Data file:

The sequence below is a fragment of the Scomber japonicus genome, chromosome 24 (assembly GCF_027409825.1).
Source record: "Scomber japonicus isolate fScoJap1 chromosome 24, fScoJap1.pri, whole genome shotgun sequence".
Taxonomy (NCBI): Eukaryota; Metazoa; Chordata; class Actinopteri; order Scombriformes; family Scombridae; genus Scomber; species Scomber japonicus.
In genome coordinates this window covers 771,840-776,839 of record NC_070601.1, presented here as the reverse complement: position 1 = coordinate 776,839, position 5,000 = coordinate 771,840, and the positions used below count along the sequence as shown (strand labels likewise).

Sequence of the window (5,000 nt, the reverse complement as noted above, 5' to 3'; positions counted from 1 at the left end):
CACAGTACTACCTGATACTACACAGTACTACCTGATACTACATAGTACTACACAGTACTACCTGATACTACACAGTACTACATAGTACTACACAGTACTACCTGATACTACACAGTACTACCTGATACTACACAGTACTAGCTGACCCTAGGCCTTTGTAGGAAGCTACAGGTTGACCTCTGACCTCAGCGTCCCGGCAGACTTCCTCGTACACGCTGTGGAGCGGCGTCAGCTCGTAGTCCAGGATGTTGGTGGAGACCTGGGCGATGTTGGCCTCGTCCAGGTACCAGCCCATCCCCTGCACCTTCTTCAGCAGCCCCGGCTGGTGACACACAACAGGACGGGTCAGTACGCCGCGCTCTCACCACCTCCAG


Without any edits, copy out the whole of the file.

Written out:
The sequence below is a fragment of the Scomber japonicus genome, chromosome 24 (assembly GCF_027409825.1).
Source record: "Scomber japonicus isolate fScoJap1 chromosome 24, fScoJap1.pri, whole genome shotgun sequence".
Taxonomy (NCBI): Eukaryota; Metazoa; Chordata; class Actinopteri; order Scombriformes; family Scombridae; genus Scomber; species Scomber japonicus.
In genome coordinates this window covers 771,840-776,839 of record NC_070601.1, presented here as the reverse complement: position 1 = coordinate 776,839, position 5,000 = coordinate 771,840, and the positions used below count along the sequence as shown (strand labels likewise).

Sequence of the window (5,000 nt, the reverse complement as noted above, 5' to 3'; positions counted from 1 at the left end):
CACAGTACTACCTGATACTACACAGTACTACCTGATACTACATAGTACTACACAGTACTACCTGATACTACACAGTACTACATAGTACTACACAGTACTACCTGATACTACACAGTACTACCTGATACTACACAGTACTAGCTGACCCTAGGCCTTTGTAGGAAGCTACAGGTTGACCTCTGACCTCAGCGTCCCGGCAGACTTCCTCGTACACGCTGTGGAGCGGCGTCAGCTCGTAGTCCAGGATGTTGGTGGAGACCTGGGCGATGTTGGCCTCGTCCAGGTACCAGCCCATCCCCTGCACCTTCTTCAGCAGCCCCGGCTGGTGACACACAACAGGACGGGTCAGTACGCCGCGCTCTCACCACCTCCAG